2) Machines with Windows 7 or 8 can upgrade for free to Windows 10 for the next year.

3) I recommend that you work with you IT Consultant to schedule an upgrade to Windows 10 on any W8 machines. It’s a much more usable interface and will give you an idea of what the upgrade process will be like for other machines. Labor for this is probably billable.

4) I recommend that you keep Windows 7 machines as is until you decide on a good time to switch over. You do not ever “have to” make the switch. But there's no cost for the software for the next year.

Some Details:

Unlike most Windows updates from the past, this one is quite significant. It means that very shortly Windows 10 will be the only version of Windows available.

Here’s why: Microsoft has always allowed people to legally use the current version of Windows purchased, or the previous version. That’s why Windows XP was allowed to stay around so long. Some folks didn’t like Windows Vista, so they bought machines with XP.

Well, the current version is Windows 8.x, even though no one likes it.

When Windows 10 is released, the “previous” version will be Windows 8. Manufacturers will be allowed to ship machines with Windows 10 or Windows 8. Since they are all currently shipping Windows 8 “downgraded” to Windows 7, you know they’re not going to ship Windows 8.

Therefore, the only real option after July 29th will be Windows 10.

ALL versions of Windows 7 and Windows 8 will be eligible for FREE updates to Windows 10.

Note: If you have Home versions of Windows 7 or 8, they will be upgraded as part of the regular Windows Updates. When this happens, you will lose Windows Media Center, all desktop gadgets, and certain Microsoft games.

Work with your IT Consultant or Managed Service Provider

It's always best to work with your Managed Service Provider (MSP) to coordinate these upgrades. In this case, it's particularly important.

With an "unmanaged" computer, the Windows Updates are probably set to automatic. If that's true, then all Windows 7.1 and Windows 8.x machines will soon see a new icon in the lower right-hand corner.

If you click it, you'll install Windows 10. You can't undo this.

Managed computers go through an upgrade vetting process. That means that only approved patches and fixes are installed. So, your Managed Service Provider can stop the installation of the Windows 10 Upgrade App.

That gives you time to decide when and whether you want the upgrade.

Mixed Environments

If you have a few machines with Windows 8, that's probably good for you. You'll definitely want to upgrade those to Windows 10. Once that happens, you'll see how much better it is than W8. And you can decide whether you want to run a "mixed" environment of W7 and W10 of just upgrade all the W7 machines.

Our general advice is that you should plan to keep business class computers for three years and then get newer machines AND you should always get machines with the latest operating system. So, for most people, we advice that you leave the Windows 7 machines alone unless you have a need for some feature of Windows 10 that you don't get with Windows 7.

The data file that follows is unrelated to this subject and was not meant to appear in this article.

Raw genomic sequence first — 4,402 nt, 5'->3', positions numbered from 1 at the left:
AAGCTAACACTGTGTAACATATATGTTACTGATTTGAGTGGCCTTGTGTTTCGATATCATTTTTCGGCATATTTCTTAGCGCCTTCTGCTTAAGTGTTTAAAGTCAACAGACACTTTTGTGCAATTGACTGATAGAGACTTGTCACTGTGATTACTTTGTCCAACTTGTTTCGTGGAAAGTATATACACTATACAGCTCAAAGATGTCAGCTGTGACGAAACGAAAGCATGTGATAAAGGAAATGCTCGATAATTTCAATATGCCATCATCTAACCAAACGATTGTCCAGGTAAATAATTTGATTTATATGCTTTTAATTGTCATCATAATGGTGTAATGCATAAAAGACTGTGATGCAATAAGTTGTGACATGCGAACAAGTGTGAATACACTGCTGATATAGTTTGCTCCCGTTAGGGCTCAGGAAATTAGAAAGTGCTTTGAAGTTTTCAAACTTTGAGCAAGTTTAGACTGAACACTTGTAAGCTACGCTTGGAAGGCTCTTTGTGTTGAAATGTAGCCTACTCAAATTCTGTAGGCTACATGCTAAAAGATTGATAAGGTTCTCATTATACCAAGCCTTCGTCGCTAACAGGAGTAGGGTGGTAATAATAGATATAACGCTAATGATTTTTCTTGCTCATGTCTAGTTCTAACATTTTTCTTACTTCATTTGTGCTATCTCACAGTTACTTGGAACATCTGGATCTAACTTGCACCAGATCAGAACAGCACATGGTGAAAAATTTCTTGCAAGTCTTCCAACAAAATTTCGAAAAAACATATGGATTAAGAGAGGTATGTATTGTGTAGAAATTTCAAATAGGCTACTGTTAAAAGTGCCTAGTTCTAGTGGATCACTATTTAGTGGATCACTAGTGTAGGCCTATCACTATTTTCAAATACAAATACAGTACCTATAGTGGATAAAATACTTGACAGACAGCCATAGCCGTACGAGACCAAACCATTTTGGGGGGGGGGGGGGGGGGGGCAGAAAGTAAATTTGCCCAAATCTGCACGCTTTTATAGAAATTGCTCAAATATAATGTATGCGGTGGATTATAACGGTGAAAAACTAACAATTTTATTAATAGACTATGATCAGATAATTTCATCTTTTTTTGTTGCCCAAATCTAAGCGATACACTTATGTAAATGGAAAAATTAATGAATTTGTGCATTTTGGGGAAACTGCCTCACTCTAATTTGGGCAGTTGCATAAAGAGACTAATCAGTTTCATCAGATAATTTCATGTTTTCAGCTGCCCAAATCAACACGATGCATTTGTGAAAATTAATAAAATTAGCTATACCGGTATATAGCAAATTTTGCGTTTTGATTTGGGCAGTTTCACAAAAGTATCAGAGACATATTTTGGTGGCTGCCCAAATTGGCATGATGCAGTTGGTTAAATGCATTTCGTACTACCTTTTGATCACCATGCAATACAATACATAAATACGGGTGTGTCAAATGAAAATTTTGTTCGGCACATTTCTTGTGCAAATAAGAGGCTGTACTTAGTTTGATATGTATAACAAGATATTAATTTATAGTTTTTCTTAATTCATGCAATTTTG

Once again, the good news is that your Managed Service Provider will help you figure out a reasonable schedule for upgrade to make sure that all of your hardware and software works properly with Windows 10. 

It's fine for Microsoft to release a new operating system and assume everyone should just get it. But you need to make good decisions about your business.

This is a great time to rely a professional IT consultant to make sure you have a smooth transition.

- - - - -
Microsoft has a nice FAQ on this upgrade process from their perspective:


Tuesday, March 24, 2015

It's Surprisingly Easy to Opt Out of Ad Tracking

One of the "truths" of modern life is that advertisers track everything you do on the Internet. But you can easily take back some control.

You've seen this tracking. If might even have freaked you out a bit. You might have searched for a product at the Staples or Office Depot web site. Then you hop on Facebook . . . and instantly see advertisements for the product you were browsing. Yikes! How do they do that?

Well . . . a number of advertisers have joined together to improve YOUR browsing experience and THEIR sales. When you visit a site, they put a "cookie" on your browser. Then when you go to the next site, it reads that cookie and accesses your browsing profile.

Don't Freak Out

To be honest, there are hundreds of millions of people browsing these sites at any given time. No one is trying to tie all this information together an get to know you personally. But they ARE trying collect a massive and growing amount of information about you as a unique web surfer. It might be a little scary if they actually connected up all that info and added your personal information.

But no one other than the NSA is really doing that.

So you need to be prudent, but don't get too worried.

Here's how to be prudent.

Visit the Digital Advertising Alliance's consumer choice page at There you'll find over a hundred companies who have put a premium on addressing your privacy rights with regard to advertising. As they say on that page,

"Some of the ads you receive on Web pages are customized based on predictions about your interests generated from your visits to different Web sites. This type of ad customization is sometimes called 'online behavioral' or 'interest-based' advertising. Such online advertising helps support the free content, products and services you get online. The DAA Principles apply to interest-based advertising and other applicable uses of Web viewing data collected from a particular computer or device over time and across unaffiliated Web sites."

When you click on the "Choice" icon, the browser will look at all the member advertisers who have cookies on your browser. Then you can check boxes and opt out of their advertising.